Former investment bankers Charles Whiting and Jake Vermunt bought DebtManagers. Photo / Provided
When Charles Whiting and Jake Vermunt started considering buying a business in early 2020, they wanted something that would perform well through all economic cycles.
The Covid pandemic had just hit and the uncertainty
was at its peak as countries around the world closed their borders.
But they never imagined that a debt management company would be the opportunity they were looking for.
“When we started looking for a business, I don’t think our expectations would have taken us to debt management,” says Whiting, an Australian who was a former investment banker at Lazard and now lives on a farm. dairy in Waikato.
But the couple noticed a lot of attributes they liked.
“It was focused on rehabilitation, getting people out of financial hardship and getting them back into the economy.
“When we dug a little deeper, we liked what we saw.”
Then came the even harder part – convincing their other halves.
“I think the big challenge was you would go to your partner’s house and tell them we were buying a debt collection company and they were like ‘what are you? “”
The pair didn’t rush, instead watching the company’s performance before closing the deal in November 2020.
Now, 18 months later, they have renamed what used to be called Intercoll to DebtManagers and have big plans to grow the business.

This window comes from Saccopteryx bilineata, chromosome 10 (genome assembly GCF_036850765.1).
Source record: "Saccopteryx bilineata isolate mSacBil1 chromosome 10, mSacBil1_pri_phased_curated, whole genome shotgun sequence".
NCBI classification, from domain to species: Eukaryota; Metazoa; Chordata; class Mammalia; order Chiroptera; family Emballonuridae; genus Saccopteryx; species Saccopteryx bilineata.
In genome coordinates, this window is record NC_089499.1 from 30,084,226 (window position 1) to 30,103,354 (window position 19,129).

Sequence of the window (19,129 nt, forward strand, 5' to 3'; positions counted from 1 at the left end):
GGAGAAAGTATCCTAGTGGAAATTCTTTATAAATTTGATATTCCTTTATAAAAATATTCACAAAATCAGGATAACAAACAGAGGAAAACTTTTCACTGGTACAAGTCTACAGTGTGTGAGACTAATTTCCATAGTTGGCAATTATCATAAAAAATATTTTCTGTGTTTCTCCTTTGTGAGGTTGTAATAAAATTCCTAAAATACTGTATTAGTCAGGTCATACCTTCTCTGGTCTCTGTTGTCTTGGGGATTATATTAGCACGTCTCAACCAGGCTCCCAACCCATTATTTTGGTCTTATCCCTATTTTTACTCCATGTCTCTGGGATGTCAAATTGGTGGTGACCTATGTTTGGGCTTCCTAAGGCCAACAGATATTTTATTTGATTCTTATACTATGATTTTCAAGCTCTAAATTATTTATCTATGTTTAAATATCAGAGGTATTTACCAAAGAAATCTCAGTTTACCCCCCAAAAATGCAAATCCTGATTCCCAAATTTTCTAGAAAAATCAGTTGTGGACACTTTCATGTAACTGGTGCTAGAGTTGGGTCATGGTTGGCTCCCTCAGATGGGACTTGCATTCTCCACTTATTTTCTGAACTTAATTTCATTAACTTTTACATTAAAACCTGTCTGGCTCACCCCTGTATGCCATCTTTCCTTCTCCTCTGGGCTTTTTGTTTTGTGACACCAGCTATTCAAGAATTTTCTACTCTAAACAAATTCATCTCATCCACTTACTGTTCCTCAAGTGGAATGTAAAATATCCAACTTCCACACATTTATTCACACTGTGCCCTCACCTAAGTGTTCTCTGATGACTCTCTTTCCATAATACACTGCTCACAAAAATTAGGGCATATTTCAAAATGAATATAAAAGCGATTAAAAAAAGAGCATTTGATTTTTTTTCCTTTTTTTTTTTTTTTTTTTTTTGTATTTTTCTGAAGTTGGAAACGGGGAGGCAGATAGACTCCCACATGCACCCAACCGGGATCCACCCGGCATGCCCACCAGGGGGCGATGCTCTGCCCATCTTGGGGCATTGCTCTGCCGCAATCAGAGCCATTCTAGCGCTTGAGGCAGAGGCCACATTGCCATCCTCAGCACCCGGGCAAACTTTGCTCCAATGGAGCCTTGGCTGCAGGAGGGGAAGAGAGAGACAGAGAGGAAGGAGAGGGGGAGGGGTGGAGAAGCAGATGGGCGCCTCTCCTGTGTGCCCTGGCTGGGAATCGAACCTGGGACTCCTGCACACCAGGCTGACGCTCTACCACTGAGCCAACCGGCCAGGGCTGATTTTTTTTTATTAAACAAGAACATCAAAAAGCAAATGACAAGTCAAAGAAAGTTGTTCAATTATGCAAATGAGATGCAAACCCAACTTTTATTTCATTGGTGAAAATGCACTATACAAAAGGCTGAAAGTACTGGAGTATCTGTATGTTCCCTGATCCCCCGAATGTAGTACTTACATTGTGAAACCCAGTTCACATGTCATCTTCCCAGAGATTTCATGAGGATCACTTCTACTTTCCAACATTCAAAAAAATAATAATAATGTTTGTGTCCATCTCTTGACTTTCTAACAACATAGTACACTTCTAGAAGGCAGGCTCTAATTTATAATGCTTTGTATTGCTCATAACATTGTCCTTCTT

Whiting says his business model is different from that of a debt collector in that he buys debt at heavily discounted rates from telecom operators, power companies and second-tier lenders, then recovers over time.
A debt collection agency usually works on behalf of another company and charges fees on top of the debt to pay for its services.
Whiting says that under this model, the person who owes the debt pays the cost of collection.
“A lot of times that exacerbates their financial difficulties because they’re struggling to begin with.”
He points to Australia where the practice of adding fees and charges to debt is contrary to guidelines issued by the Australian Competition and Consumer Commission for the collection industry.
“We consider our model to be closer to what works in Australia.
“By owning the debt, it really allows us to invest behind the client over a very long period of time.”
He says this means he can work out more sustainable repayment plans with customers.
“Rather than hitting them to pay it off at $100 a week, it could be $20 a week. And because we don’t layer fees and charges efficiently, that debt is paid off faster.”
But buyers of overdue debt have also been dubbed “vulture funds” in other countries, with companies pursuing debtors by phone, text, email and social media for repayment.
Vermunt says it takes a more personal approach to collecting debt.
“What is being forgotten with the increasing use of technology is that debt is a truly personal and individual issue.
“If you look at what drives people into debt [repayment problems] it’s not because people choose to – there are always people who don’t want to pay – but most of the time it can be divorce, job loss, personal circumstances that push them to get there. A big part of our process is sitting down and figuring out how they got there.